ABSTRACT. In a previous paper we introduced immediate observation (IO) Petri nets, a class of interest in the study of population protocols and enzymatic chemical networks. In the first part of this paper we show that IO nets are globally flat, and so their safety properties can be checked by efficient symbolic model checking tools using acceleration techniques, like FAST. In the second part we study Branching IO nets (BIO nets), whose transitions can create tokens. BIO nets extend both IO nets and communication-free nets, also called BPP nets, a widely studied class. We show that, while BIO nets are no longer globally flat, and their sets of reachable markings may be non-semilinear, they still are locally flat. As a consequence, the reachability problem for BIO nets, and even a certain parameterized version of it, is in PSPACE. This makes BIO nets the first natural net class with non-semilinear reachability relations for which the reachability problem is provably simpler than for general Petri nets.

14:45-16:00 Session 19: Reachability and Decidability (CET time)
Propositional Dynamic Logic for Hyperproperties
PRESENTER: Christoph Ohrem

ABSTRACT. Information security properties of reactive systems like non-interference often require relating different executions of the system to each other and following them simultaneously. Such hyperproperties can also be useful in other contexts, e.g., when analysing properties of distributed systems like linearizability. Since common logics like LTL, CTL, or the modal mu-calculus cannot express hyperproperties, the hyperlogics HyperLTL and HyperCTL* were developed to cure this defect. However, these logics are not able to express arbitrary omega-regular properties. In this paper, we introduce HyperPDL-Delta, an adaptation of the Propositional Dynamic Logic of Fischer and Ladner for hyperproperties, in order to remove this limitation. Using an elegant automata-theoretic framework, we show that HyperPDL-Delta model checking is asymptotically not more expensive than HyperCTL* model checking, despite its vastly increased expressive power. We further investigate fragments of HyperPDL-Delta with regard to satisfiability checking.

Bounded Reachability Problems are Decidable in FIFO Machines
PRESENTER: Amrita Suresh

ABSTRACT. The undecidability of basic decision problems for general FIFO machines such as reachability and unboundedness is well-known. In this paper, we provide an underapproximation for the general model by considering only runs which are input-bounded (i.e. the sequence of messages sent through a particular channel belongs to a bounded language). We prove, by reducing this model to a counter machine with bounded zero tests, that the general reachability problem (and by extension, rational reachability, unboundedness, deadlock, etc.) is decidable. This class of machines subsumes input-letter-bounded machines, flat machines, linear FIFO nets and monogeneous machines, for which some of these problems were already shown to be decidable. These theoretical results can form the foundations to build a tool to verify general FIFO machines based on the analysis of input-bounded machines.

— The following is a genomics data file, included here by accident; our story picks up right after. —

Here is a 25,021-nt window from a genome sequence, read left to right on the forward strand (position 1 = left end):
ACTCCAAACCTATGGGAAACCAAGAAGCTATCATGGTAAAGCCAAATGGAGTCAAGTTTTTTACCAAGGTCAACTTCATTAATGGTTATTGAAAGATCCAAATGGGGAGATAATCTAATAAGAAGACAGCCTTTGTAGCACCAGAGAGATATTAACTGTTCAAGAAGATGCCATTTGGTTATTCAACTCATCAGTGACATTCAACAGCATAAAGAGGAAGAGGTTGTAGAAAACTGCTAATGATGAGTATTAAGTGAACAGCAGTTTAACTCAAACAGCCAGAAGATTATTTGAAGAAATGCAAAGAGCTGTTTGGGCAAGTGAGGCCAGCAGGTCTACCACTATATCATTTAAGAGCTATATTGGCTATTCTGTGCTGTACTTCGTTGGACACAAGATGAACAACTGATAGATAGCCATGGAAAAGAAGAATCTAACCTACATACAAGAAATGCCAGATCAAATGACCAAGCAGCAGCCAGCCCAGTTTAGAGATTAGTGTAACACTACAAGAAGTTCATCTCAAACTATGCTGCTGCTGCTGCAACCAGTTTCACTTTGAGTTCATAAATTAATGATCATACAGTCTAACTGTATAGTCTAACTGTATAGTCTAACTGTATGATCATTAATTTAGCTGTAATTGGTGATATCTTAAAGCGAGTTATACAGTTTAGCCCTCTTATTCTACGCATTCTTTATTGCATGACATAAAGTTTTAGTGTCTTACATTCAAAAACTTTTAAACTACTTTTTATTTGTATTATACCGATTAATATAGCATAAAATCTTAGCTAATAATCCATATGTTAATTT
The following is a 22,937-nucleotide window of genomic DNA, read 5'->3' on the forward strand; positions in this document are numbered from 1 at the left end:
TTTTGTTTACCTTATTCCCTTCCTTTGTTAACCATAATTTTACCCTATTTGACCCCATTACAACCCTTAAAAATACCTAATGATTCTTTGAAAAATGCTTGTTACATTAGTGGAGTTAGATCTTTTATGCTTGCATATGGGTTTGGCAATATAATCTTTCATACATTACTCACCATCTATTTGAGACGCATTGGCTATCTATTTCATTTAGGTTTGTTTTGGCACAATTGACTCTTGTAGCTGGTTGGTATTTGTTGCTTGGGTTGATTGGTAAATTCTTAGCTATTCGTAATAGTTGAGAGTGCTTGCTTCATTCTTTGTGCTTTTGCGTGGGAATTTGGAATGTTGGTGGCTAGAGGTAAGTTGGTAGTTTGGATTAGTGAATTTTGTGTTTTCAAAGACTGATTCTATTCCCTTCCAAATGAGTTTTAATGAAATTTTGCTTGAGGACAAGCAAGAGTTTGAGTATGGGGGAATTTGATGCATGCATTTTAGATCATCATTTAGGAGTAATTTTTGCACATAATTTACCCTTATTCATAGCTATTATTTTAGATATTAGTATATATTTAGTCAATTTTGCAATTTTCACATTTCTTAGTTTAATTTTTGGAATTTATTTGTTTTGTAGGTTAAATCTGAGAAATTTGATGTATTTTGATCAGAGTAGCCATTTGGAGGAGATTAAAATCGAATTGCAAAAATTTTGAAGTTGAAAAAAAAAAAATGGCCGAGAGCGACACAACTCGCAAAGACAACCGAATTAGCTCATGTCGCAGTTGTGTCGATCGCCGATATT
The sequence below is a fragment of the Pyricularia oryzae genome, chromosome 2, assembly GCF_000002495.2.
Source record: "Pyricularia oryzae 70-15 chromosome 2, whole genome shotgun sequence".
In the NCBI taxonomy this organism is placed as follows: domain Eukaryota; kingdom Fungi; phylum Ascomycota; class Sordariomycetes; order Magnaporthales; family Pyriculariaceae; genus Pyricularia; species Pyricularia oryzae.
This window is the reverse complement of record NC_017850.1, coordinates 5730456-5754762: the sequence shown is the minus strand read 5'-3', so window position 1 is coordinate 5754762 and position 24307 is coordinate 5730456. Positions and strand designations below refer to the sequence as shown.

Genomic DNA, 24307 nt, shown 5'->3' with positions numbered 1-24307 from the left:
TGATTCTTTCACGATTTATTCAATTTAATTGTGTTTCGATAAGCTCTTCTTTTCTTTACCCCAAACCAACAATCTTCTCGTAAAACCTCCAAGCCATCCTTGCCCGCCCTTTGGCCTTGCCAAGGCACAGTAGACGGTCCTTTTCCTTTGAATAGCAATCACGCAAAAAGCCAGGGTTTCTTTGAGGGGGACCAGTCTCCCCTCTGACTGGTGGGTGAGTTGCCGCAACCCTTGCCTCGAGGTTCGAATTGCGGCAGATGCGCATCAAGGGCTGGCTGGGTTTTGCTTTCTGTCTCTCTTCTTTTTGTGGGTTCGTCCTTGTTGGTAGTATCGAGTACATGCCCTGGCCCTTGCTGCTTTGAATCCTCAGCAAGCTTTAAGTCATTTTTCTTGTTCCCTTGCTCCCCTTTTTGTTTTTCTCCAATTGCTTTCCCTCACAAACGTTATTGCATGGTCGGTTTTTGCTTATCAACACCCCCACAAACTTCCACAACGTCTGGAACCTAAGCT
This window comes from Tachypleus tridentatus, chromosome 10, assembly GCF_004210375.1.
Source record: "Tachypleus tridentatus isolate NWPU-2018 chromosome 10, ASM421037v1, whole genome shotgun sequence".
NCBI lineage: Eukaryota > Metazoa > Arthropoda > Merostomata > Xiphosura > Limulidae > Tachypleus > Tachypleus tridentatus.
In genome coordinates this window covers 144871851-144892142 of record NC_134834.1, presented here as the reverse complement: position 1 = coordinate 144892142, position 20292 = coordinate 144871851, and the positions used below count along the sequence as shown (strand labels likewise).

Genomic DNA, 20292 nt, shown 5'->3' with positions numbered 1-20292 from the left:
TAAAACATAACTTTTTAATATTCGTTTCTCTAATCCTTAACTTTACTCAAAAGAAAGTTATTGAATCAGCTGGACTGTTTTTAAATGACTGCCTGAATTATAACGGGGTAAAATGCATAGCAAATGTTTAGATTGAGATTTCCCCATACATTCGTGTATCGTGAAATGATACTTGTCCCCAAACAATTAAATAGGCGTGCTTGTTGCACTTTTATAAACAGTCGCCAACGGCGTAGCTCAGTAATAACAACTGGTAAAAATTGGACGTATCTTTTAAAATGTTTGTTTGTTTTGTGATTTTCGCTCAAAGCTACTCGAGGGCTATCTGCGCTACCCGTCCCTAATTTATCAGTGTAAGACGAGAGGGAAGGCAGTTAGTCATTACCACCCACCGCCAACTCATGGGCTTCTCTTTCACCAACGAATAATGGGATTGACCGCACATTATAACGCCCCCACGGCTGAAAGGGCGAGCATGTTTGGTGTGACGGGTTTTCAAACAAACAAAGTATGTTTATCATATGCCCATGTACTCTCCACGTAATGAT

Reachability in fixed dimension vector addition systems with states
PRESENTER: Filip Mazowiecki

ABSTRACT. The reachability problem is a central decision problem for formal verification based on vector addition systems with states (VASS), which are equivalent to Petri nets and form one of the most studied and applied models of concurrency. Reachability for VASS is also inter-reducible with a plethora of problems from a number of areas of computer science. In spite of recent progress, the complexity of the reachability problem remains unsettled, and it is closely related to the lengths of shortest VASS runs that witness reachability.

We consider VASS of fixed dimension, and obtain three main results. For the first two, we assume that the integers in the input are given in unary, and that the control graph of the given VASS is flat (i.e., without nested cycles). We obtain a family of VASS in dimension 3 whose shortest reachability witnessing runs are exponential, and we show that the reachability problem is NP-hard in dimension 7. These results resolve negatively questions that had been posed by the works of Blondin et al. in LICS 2015 and Englert et al. in LICS 2016, and contribute a first construction that distinguishes 3-dimensional flat VASS from 2-dimensional VASS.

Our third result, by means of a novel family of products of integer fractions, shows that 4-dimensional VASS can have doubly exponentially long shortest reachability witnessing runs. The smallest dimension for which this was previously known is 14.

16:30-17:30 Session 21: Keynote by Catuscia Palamidessi (CET time)
Modern Applications of Game-Theoretic Principles

ABSTRACT. Game theory is the study of the strategic behavior of rational decision makers who are aware that their decisions affect one another. Its simple but universal principles have found applications in the most diverse disciplines, including economics, social sciences, evolutionary biology, as well as logic, system science and computer science. Despite its long-standing tradition and its many advances, game theory is still a young and developing science. In this paper, we describe some recent and exciting applications in the fields of machine learning and privacy.